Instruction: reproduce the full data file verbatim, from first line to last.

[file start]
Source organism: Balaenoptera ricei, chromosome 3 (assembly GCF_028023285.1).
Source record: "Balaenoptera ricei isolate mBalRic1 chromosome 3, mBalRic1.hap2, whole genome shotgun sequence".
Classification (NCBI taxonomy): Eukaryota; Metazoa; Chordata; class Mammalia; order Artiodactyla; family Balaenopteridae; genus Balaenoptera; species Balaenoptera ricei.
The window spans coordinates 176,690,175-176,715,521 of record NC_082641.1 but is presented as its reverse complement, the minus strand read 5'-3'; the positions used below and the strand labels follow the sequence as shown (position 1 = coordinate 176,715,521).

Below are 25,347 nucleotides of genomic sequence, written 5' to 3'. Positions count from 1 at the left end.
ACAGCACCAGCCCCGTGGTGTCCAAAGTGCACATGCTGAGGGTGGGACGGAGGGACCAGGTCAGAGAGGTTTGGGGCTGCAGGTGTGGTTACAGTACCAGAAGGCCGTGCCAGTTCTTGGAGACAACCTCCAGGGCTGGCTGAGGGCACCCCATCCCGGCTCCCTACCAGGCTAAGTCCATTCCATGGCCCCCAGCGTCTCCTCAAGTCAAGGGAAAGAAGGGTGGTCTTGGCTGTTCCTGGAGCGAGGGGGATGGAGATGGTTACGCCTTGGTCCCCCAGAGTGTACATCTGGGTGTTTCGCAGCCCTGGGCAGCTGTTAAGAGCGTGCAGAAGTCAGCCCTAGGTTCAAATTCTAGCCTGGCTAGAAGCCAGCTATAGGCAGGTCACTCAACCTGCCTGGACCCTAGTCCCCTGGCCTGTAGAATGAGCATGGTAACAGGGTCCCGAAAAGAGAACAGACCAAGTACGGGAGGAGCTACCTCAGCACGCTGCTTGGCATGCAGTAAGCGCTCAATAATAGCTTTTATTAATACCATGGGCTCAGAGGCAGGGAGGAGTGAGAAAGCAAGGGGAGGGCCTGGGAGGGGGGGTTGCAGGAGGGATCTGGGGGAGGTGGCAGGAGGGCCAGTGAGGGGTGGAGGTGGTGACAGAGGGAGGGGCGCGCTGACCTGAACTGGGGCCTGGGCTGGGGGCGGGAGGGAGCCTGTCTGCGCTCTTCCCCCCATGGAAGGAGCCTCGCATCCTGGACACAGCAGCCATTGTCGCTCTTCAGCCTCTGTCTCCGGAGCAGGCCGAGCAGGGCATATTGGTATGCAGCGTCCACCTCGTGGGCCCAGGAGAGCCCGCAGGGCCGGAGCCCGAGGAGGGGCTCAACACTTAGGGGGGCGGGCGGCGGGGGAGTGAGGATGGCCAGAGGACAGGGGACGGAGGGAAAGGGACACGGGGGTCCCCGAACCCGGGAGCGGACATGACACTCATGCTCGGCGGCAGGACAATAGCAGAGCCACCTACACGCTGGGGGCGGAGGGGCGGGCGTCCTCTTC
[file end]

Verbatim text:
Source organism: Balaenoptera ricei, chromosome 3 (assembly GCF_028023285.1).
Source record: "Balaenoptera ricei isolate mBalRic1 chromosome 3, mBalRic1.hap2, whole genome shotgun sequence".
Classification (NCBI taxonomy): Eukaryota; Metazoa; Chordata; class Mammalia; order Artiodactyla; family Balaenopteridae; genus Balaenoptera; species Balaenoptera ricei.
The window spans coordinates 176,690,175-176,715,521 of record NC_082641.1 but is presented as its reverse complement, the minus strand read 5'-3'; the positions used below and the strand labels follow the sequence as shown (position 1 = coordinate 176,715,521).

Below are 25,347 nucleotides of genomic sequence, written 5' to 3'. Positions count from 1 at the left end.
ACAGCACCAGCCCCGTGGTGTCCAAAGTGCACATGCTGAGGGTGGGACGGAGGGACCAGGTCAGAGAGGTTTGGGGCTGCAGGTGTGGTTACAGTACCAGAAGGCCGTGCCAGTTCTTGGAGACAACCTCCAGGGCTGGCTGAGGGCACCCCATCCCGGCTCCCTACCAGGCTAAGTCCATTCCATGGCCCCCAGCGTCTCCTCAAGTCAAGGGAAAGAAGGGTGGTCTTGGCTGTTCCTGGAGCGAGGGGGATGGAGATGGTTACGCCTTGGTCCCCCAGAGTGTACATCTGGGTGTTTCGCAGCCCTGGGCAGCTGTTAAGAGCGTGCAGAAGTCAGCCCTAGGTTCAAATTCTAGCCTGGCTAGAAGCCAGCTATAGGCAGGTCACTCAACCTGCCTGGACCCTAGTCCCCTGGCCTGTAGAATGAGCATGGTAACAGGGTCCCGAAAAGAGAACAGACCAAGTACGGGAGGAGCTACCTCAGCACGCTGCTTGGCATGCAGTAAGCGCTCAATAATAGCTTTTATTAATACCATGGGCTCAGAGGCAGGGAGGAGTGAGAAAGCAAGGGGAGGGCCTGGGAGGGGGGGTTGCAGGAGGGATCTGGGGGAGGTGGCAGGAGGGCCAGTGAGGGGTGGAGGTGGTGACAGAGGGAGGGGCGCGCTGACCTGAACTGGGGCCTGGGCTGGGGGCGGGAGGGAGCCTGTCTGCGCTCTTCCCCCCATGGAAGGAGCCTCGCATCCTGGACACAGCAGCCATTGTCGCTCTTCAGCCTCTGTCTCCGGAGCAGGCCGAGCAGGGCATATTGGTATGCAGCGTCCACCTCGTGGGCCCAGGAGAGCCCGCAGGGCCGGAGCCCGAGGAGGGGCTCAACACTTAGGGGGGCGGGCGGCGGGGGAGTGAGGATGGCCAGAGGACAGGGGACGGAGGGAAAGGGACACGGGGGTCCCCGAACCCGGGAGCGGACATGACACTCATGCTCGGCGGCAGGACAATAGCAGAGCCACCTACACGCTGGGGGCGGAGGGGCGGGCGTCCTCTTC